Small volume albumin administration protects against hemorrhagic shock-induced bone marrow dysfunction.
Osband AJ, Sifri ZC, Wang L, Cohen D, Hauser CJ, Mohr AM, Deitch EA, Livingston DH.
J Trauma. 2004 Feb;56(2):279-83.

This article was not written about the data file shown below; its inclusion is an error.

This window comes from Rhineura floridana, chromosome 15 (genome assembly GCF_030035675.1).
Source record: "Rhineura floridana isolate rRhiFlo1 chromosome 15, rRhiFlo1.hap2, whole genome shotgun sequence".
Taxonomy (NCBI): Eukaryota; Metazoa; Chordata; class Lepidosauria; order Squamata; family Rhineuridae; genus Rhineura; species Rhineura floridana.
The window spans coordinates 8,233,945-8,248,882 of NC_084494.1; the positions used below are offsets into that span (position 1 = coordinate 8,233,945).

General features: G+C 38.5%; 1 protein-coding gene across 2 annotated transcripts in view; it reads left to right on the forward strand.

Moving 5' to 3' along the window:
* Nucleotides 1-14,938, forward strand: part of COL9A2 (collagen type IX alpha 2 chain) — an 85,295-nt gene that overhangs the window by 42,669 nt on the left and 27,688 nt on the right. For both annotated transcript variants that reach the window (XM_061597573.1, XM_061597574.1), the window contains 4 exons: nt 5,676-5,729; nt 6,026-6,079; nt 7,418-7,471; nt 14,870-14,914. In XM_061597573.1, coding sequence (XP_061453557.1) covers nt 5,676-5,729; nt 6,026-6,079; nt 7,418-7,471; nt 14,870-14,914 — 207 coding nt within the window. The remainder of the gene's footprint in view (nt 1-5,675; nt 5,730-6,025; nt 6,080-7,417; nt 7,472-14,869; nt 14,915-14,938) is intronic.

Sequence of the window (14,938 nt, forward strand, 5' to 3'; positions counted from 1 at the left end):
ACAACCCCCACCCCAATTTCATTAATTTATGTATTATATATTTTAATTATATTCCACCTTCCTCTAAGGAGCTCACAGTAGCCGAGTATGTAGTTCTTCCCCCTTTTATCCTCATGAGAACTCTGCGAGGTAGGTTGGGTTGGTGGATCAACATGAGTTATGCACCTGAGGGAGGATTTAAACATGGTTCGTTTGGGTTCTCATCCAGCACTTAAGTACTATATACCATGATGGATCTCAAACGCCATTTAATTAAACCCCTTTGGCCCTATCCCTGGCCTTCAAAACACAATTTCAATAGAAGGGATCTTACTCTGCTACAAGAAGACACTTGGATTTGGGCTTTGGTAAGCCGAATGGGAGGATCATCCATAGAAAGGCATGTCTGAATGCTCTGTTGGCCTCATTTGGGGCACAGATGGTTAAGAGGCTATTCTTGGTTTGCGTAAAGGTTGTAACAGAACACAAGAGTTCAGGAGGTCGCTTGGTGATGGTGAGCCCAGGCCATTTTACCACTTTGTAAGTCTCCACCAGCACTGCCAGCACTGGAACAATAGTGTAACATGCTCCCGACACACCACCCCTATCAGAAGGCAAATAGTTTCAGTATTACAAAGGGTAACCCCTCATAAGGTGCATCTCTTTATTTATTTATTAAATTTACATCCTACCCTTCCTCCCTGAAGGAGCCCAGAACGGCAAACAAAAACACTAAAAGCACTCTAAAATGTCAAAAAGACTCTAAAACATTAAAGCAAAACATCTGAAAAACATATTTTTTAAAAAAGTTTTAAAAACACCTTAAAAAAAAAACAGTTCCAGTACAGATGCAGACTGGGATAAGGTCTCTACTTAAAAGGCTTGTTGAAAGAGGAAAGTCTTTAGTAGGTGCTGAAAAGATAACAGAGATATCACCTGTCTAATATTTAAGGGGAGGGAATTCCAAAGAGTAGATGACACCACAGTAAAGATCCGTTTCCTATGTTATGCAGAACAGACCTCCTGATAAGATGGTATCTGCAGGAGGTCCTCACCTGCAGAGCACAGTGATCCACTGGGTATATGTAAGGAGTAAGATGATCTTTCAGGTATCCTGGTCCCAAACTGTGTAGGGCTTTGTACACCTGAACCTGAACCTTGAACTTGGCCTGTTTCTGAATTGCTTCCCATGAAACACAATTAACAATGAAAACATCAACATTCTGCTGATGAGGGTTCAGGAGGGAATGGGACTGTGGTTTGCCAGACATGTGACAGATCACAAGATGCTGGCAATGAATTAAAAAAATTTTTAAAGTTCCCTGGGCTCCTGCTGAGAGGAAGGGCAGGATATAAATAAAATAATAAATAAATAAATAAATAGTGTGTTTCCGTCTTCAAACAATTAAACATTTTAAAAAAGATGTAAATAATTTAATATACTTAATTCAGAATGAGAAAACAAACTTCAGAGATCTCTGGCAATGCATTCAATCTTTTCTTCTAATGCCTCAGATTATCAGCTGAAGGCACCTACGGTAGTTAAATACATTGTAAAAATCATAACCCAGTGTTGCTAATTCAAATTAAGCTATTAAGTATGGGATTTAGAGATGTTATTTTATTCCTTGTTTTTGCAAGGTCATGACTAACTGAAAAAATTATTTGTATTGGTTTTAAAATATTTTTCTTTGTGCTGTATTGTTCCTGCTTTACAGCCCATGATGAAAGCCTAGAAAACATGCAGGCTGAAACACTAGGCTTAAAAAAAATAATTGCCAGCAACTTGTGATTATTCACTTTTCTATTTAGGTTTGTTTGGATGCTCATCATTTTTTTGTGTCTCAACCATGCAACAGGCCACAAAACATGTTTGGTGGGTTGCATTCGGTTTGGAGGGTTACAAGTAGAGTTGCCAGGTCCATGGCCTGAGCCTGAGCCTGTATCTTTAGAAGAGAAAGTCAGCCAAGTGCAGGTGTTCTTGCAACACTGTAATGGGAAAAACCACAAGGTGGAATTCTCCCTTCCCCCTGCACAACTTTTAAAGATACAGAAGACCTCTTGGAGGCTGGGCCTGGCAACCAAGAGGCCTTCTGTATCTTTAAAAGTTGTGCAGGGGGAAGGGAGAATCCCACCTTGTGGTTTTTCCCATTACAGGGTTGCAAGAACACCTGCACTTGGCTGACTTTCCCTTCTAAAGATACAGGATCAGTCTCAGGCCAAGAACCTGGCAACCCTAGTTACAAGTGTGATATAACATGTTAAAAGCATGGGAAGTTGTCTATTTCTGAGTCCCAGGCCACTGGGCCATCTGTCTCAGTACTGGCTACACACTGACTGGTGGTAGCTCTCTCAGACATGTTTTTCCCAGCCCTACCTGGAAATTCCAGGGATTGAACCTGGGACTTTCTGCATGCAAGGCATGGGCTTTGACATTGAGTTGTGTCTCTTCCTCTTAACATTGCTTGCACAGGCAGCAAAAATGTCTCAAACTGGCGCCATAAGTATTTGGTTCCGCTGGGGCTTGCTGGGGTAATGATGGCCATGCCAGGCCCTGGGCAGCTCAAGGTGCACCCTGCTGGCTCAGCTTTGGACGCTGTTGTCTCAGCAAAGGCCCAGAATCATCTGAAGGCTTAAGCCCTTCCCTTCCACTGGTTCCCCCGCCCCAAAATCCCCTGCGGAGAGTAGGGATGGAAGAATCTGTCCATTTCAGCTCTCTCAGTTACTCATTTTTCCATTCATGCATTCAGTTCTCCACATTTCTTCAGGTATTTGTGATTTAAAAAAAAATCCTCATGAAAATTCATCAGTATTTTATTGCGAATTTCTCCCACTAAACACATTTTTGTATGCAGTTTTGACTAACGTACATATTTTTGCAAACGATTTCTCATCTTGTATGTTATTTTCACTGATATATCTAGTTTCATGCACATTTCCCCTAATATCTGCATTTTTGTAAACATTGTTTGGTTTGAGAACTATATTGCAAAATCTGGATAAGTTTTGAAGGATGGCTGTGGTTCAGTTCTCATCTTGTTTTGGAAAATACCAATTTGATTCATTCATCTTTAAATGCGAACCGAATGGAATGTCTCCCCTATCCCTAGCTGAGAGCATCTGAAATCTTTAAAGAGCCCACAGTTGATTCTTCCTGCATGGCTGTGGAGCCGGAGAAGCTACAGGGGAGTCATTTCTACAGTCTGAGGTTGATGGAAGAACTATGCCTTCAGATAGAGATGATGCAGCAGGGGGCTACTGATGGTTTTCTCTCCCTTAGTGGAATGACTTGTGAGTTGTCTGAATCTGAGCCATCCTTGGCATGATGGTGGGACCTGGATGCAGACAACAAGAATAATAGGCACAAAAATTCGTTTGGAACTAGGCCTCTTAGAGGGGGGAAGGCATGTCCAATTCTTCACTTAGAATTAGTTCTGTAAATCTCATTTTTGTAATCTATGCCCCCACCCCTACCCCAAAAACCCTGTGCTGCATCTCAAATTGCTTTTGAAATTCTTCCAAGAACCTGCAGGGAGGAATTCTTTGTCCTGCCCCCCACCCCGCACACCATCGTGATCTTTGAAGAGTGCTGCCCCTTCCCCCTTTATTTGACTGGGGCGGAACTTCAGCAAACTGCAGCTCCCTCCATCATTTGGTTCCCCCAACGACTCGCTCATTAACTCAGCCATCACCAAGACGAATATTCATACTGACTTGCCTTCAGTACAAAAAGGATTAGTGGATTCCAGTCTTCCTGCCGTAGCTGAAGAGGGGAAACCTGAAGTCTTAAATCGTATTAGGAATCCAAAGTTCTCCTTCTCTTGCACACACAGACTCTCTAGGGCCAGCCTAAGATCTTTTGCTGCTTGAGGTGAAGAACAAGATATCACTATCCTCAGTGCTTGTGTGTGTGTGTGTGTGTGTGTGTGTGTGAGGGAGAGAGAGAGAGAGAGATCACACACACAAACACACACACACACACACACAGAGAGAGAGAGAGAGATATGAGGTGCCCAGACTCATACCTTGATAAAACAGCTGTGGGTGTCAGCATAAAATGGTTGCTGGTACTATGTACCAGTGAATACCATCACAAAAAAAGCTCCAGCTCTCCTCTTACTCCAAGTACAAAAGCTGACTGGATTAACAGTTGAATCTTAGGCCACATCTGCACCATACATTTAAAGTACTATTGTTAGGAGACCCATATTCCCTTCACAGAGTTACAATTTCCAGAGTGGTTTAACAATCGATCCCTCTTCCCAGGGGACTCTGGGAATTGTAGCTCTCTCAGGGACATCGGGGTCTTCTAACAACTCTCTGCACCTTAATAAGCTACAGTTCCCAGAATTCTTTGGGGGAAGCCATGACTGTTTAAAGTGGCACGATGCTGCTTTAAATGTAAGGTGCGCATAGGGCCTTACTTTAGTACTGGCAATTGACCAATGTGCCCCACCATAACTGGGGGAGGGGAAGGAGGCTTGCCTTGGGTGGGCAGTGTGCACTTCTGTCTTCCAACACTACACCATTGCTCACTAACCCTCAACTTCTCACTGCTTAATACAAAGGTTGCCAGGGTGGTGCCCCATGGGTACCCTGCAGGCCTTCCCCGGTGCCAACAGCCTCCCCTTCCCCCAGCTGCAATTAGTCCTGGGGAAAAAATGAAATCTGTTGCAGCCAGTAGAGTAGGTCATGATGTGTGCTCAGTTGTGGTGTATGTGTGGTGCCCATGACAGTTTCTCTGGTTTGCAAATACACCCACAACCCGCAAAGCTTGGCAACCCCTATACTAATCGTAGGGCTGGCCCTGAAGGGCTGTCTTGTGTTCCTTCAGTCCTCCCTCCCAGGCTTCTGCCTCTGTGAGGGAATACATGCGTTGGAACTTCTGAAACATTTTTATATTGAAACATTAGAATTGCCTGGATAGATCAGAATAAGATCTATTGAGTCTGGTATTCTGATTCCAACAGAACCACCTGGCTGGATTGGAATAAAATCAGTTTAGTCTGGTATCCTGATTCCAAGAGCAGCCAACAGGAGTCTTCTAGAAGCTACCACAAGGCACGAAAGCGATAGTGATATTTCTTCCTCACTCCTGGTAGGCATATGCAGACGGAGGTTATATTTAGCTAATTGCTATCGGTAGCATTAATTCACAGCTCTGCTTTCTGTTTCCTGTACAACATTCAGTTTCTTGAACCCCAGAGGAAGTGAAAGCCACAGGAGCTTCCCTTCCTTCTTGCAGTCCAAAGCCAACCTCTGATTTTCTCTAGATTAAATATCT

SUMMARY: BACKGROUND Unexpected immunomodulatory effects of colloids and crystalloids prompted an investigation of albumin's ability to prevent bone marrow (BM) suppression following trauma/hemorrhagic shock (T/HS: laparotomy + MAP 30 for 90 mins).METHODS In vitro: Normal rat BM was plated for granulocyte-macrophage (CFU-GM) and erythrocyte colony forming units (BFU-E) with 2% v/v plasma from sham (T/SS) or T/HS rats and albumin (2-8 mg/mL). In vivo: Male rats (n = 4/group) were subjected to T/SS or T/HS and resuscitated with shed blood and twice the volume as Lactated Ringer's (LR) or blood and 1, 2, or 3 mL of albumin (50 mg/mL). Bone marrow harvested 3 hours post-resuscitation was plated for CFU-GM and BFU-E.RESULTS In vitro: T/HS plasma decreased both CFU-GM and BFU-E growth as compared with T/SS, whereas increasing doses of albumin showed dose-dependent improvement in progenitor growth (p < 0.05). In vivo: The suppression of BM red and white cell progenitor growth seen in T/HS+LR rats as compared with T/SS was fully prevented by as little as 1 mL of albumin (p < 0.05).CONCLUSIONS Small doses of albumin fully restore CFU-GM and BFU-E to sham values. We postulate that the binding of circulating toxic factors by albumin may play a role in this prevention of T/HS-induced BM suppression.